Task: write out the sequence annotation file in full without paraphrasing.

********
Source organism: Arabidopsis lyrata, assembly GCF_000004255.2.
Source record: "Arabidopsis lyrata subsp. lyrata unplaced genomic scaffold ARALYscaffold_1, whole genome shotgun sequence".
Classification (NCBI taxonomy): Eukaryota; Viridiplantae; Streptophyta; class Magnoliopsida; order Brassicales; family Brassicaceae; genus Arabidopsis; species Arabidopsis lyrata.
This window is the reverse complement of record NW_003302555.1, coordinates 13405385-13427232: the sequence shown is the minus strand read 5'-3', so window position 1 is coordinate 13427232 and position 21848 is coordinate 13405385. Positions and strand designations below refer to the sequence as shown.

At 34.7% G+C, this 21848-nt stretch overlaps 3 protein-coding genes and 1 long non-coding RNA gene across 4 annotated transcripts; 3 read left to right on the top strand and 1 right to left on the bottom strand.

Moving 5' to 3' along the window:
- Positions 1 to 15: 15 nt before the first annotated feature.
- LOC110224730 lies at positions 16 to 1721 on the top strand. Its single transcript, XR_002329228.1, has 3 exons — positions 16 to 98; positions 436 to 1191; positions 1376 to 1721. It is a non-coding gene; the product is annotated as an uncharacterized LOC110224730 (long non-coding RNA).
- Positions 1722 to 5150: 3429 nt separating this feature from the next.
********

Source organism: Arabidopsis lyrata, assembly GCF_000004255.2.
Source record: "Arabidopsis lyrata subsp. lyrata unplaced genomic scaffold ARALYscaffold_1, whole genome shotgun sequence".
Classification (NCBI taxonomy): Eukaryota; Viridiplantae; Streptophyta; class Magnoliopsida; order Brassicales; family Brassicaceae; genus Arabidopsis; species Arabidopsis lyrata.
This window is the reverse complement of record NW_003302555.1, coordinates 13405385-13427232: the sequence shown is the minus strand read 5'-3', so window position 1 is coordinate 13427232 and position 21848 is coordinate 13405385. Positions and strand designations below refer to the sequence as shown.

At 34.7% G+C, this 21848-nt stretch overlaps 3 protein-coding genes and 1 long non-coding RNA gene across 4 annotated transcripts; 3 read left to right on the top strand and 1 right to left on the bottom strand.

Moving 5' to 3' along the window:
- Positions 1 to 15: 15 nt before the first annotated feature.
- LOC110224730 lies at positions 16 to 1721 on the top strand. Its single transcript, XR_002329228.1, has 3 exons — positions 16 to 98; positions 436 to 1191; positions 1376 to 1721. It is a non-coding gene; the product is annotated as an uncharacterized LOC110224730 (long non-coding RNA).
- Positions 1722 to 5150: 3429 nt separating this feature from the next.